Accordingly, while Abdo did not aid Americans against Muslims, he certainly made use of his tongue: to support his “conscientious objector” status, he pointed to “the peace that Islam preaches”; he claimed that he wanted to fight “Islamophobia” and “put a good positive spin out there that Islam is a good, peaceful religion”;  and though he tried to murder Americans by emulating the Fort Hood massacre, Abdo originally condemned it, calling it “an act of aggression by a man and not by Islam,” insisting that it ran against his beliefs as a Muslim.

Even so, anyone reading between the lines should have noticed his enmity: like Hasan before him, who made no secret of his hatred for infidels in statements in front of classmates, Abdo also made anti-American remarks in class.

Unfortunately, few Americans are aware of doctrines like wala wa bara and taqiyya; worse, they often project their own beliefs and values — from Christianity to secular humanism—onto Islam and Muslims.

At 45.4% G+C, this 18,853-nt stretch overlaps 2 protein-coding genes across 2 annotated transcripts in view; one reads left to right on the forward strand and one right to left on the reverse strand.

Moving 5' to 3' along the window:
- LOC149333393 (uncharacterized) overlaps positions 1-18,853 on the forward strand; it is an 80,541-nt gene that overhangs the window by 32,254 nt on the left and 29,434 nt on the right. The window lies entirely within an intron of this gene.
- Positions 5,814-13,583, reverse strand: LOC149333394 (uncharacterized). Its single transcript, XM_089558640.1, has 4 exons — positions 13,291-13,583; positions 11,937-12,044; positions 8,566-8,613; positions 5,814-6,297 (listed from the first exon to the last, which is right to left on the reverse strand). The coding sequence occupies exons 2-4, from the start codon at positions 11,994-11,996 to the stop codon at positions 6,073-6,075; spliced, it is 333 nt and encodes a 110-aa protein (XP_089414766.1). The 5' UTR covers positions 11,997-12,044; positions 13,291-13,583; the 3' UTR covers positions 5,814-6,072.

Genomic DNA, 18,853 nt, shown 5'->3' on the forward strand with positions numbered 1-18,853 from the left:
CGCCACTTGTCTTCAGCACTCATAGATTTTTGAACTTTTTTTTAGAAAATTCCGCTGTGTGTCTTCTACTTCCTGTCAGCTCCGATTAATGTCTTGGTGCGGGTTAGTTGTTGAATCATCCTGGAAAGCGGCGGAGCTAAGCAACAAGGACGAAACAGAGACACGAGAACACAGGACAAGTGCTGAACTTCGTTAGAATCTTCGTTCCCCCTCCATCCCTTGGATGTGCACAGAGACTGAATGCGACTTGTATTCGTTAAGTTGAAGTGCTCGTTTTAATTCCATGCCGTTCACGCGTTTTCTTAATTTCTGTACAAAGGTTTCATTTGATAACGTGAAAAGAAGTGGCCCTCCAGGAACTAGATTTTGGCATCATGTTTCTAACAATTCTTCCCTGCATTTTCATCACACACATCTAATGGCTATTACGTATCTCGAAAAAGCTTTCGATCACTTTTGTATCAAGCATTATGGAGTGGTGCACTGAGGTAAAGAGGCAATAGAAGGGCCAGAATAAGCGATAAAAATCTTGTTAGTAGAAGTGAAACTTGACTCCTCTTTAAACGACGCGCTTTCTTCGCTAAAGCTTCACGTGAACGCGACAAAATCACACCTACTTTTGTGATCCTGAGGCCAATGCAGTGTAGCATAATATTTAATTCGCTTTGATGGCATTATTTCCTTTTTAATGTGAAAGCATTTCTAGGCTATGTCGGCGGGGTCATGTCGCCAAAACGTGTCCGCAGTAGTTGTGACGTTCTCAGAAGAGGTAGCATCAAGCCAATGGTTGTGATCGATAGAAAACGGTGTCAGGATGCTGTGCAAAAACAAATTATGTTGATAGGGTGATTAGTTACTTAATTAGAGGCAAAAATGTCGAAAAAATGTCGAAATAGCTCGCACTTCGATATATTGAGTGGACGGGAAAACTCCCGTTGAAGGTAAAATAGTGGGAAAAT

For instance, Western people associate piety and religious observance with peace and goodwill: as with Hasan before him — who was described as an “observant Muslim who prayed daily” and “very serious about his religion” — acquaintances shocked at Abdo’s terror plot argue that he was “very devoutly religious.”

Yet, the fact is there is no inconsistency between piety and prayer on the one hand, and jihad and deceit on the other: all are equally codified in Sharia. Moreover, upholding one doctrine often leads to upholding another: thus loyalty to fellow Muslims is a sure sign of disloyalty to non-Muslims.